What’s Secretly Draining Power in Your Home?

You have a thief lurking in your house. There’s definitely even more than one. They’re not stealing anything you can see, but they’re costing you money each month on your electricity bill. 

Certain appliances and devices continue using electricity, even when they’re not performing their intended function. This waste can total up to 10 percent or more of your electric bill. That’s a lot to pay for when you’re not even using the item.

How can you spot these secret “vampire appliances”? Know what you’re looking for.

Regular offenders

Most of the electricity offenders can easily be found by looking at their plug. There are two types that, based on their design, give themselves away. The first is a wall wart. These are mostly recognizable by their oversized plugs. The other is a brick. This type of plug looks normal at the end but has a big section in the middle of the cord.

Common devices that fit into both of these categories include:

  • Phone and laptop chargers
  • Video game consoles
  • Cable boxes
  • Printers

Those just standing-by

Other devices trick you into thinking they’re saving your energy, but really they’re not. Those items that have a stand-by mode are still sucking electricity when not in use. These are devices like your desktop computer or your TV. They put up a screen saver, but are still awake. It’s not until they shut themselves off or go to sleep that they may stop draining unnecessary electricity.

There are even certain devices in this category you may not even realize have a stand-by mode. This includes garage door openers and stereos. Items like these are always on, waiting for you to use them, so are often in stand-by mode more than anything else.

Discreet energy stealers

The last category of appliances and devices that take electricity, even when you’re not using them, are more discreet in their behavior. They also often waste the most power. These are items around your home that are always on. 

Common items in this category include:

  • Coffee makers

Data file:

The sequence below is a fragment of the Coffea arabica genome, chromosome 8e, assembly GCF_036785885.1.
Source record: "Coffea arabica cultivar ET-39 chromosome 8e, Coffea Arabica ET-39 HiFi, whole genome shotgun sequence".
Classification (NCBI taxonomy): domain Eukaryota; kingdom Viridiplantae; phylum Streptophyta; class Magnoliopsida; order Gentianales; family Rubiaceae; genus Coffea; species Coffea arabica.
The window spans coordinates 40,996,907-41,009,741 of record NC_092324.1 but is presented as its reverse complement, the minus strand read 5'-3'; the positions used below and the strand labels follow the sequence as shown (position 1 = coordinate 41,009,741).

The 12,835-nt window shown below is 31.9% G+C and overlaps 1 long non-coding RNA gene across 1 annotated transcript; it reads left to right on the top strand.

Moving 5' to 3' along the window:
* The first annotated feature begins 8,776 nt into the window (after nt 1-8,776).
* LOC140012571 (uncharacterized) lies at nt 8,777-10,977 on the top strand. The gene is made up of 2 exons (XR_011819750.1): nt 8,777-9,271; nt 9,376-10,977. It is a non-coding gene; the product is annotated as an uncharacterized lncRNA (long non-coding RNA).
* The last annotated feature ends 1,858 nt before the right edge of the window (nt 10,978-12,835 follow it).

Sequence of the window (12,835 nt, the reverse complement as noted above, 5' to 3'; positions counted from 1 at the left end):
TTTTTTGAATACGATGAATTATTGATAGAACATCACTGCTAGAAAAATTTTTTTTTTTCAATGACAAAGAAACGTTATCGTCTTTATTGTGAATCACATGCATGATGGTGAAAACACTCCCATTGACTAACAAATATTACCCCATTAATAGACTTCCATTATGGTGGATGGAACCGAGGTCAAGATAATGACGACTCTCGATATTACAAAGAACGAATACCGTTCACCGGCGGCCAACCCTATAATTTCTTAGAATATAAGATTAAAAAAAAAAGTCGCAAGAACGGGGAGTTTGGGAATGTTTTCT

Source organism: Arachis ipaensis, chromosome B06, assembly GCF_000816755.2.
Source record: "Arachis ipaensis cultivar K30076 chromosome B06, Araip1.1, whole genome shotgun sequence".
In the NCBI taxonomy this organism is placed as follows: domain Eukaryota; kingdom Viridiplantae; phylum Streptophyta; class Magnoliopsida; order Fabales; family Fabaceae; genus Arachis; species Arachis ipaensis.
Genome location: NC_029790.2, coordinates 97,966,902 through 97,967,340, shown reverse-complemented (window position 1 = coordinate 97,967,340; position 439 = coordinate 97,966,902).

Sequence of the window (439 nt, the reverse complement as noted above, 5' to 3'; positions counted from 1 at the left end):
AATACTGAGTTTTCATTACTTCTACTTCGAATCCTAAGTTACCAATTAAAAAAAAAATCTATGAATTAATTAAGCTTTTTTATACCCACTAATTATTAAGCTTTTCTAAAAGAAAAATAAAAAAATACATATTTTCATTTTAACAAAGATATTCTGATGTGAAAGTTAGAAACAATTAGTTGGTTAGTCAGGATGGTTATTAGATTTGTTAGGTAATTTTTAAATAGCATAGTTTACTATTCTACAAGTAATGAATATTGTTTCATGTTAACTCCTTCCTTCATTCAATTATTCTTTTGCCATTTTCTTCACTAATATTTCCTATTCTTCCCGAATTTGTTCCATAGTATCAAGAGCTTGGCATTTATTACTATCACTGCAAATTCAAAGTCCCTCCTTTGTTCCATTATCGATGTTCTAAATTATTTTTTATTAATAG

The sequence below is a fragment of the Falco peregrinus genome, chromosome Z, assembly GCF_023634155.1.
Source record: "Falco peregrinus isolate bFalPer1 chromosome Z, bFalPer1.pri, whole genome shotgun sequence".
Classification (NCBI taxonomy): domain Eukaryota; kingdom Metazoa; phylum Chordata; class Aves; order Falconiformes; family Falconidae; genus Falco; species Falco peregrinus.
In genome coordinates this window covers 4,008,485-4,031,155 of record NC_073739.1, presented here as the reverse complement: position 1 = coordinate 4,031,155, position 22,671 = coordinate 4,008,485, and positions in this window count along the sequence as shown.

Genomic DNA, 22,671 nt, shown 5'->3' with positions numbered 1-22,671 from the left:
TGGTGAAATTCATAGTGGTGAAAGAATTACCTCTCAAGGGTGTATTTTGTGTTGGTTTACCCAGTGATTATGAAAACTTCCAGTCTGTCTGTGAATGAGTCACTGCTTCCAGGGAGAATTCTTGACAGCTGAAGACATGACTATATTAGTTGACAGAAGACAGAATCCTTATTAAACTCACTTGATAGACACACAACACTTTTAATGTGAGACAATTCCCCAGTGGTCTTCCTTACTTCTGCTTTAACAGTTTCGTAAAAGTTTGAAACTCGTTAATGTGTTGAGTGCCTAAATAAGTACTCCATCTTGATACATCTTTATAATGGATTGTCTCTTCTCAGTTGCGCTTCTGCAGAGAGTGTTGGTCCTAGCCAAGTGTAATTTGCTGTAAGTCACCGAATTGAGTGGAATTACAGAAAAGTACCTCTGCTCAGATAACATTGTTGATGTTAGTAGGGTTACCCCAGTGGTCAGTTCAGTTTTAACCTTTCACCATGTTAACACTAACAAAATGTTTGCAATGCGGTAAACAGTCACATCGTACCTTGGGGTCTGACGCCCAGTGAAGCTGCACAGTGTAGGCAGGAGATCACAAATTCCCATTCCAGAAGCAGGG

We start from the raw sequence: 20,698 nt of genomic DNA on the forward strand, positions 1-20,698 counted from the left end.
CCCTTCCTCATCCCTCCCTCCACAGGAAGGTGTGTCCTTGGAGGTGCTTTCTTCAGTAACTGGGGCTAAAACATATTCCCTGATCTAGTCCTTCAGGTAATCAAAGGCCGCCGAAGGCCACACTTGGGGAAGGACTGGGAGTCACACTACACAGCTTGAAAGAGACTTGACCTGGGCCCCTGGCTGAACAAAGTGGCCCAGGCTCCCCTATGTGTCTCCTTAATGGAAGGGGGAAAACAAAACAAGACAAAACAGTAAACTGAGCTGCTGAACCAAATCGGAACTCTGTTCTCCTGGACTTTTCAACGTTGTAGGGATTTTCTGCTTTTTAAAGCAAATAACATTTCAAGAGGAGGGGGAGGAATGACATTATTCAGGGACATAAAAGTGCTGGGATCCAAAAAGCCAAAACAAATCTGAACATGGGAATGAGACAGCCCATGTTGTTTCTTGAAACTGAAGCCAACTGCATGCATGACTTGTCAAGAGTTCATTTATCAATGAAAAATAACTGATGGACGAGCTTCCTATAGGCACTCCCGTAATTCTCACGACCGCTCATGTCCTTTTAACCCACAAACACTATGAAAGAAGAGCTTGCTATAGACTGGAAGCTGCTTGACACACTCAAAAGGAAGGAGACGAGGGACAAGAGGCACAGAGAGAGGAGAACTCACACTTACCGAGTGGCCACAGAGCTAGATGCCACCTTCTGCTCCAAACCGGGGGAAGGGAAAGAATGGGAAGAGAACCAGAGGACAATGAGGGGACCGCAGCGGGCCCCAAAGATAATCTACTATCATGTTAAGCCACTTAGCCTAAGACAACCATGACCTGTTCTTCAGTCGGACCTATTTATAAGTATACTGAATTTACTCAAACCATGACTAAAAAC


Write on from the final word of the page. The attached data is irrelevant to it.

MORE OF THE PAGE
• Electric toothbrushes (when on their charger)
  • Furnace
  • Air conditioner
  • Modems
  • Microwaves
  • Digital clocks

What makes these items so wasteful is they often use as much electricity when sitting idle as they do when working. Even though some have to be left on all the time, others can easily get unplugged when not in use to help conserve at least a little energy. 

Getting some energy back

Once you identify the vampire electronics in your home, it’s time to decide what to do with them. You don’t have to stop using them, but if possible, you should replace older items with Energy Star ones. This helps ensure even your vampire electronics are operating at the most energy-efficient level possible.

However, the easiest way to battle these electricity suckers is to unplug them when not in use. Even if you keep them plugged in all day, but unplug them at night before going to bed, you’re making a difference. 

For any devices whose plugs are hard to reach, consider shifting them to a power bar. You can also combine multiple electronics to a single outlet this way. Then, instead of struggling to unplug everything, you can flip a switch on the power strip.

When you can’t unplug, utilize the sleep mode on all devices that offer that option. It’s much more energy-efficient than a screen saver or stand-by mode.

Think sustainably inside and outside your home

Taking these steps to act more sustainably inside your home is just the beginning. You can apply the same sentiment when you’re out and about as well. This includes thinking more carefully about what products you buy and services you use.

If you’re looking to find like-minded companies who have an eye toward environmentally-responsible practices, get to know the IMPACT COLLECTIVE community. This collection of members all produce their products with sustainable practices in mind. They’re doing what they can to behave in responsible ways toward the world around us. Let IMPACT COLLECTIVE help you carry forward your sustainable practices to increase your positive environmental impact outside your home.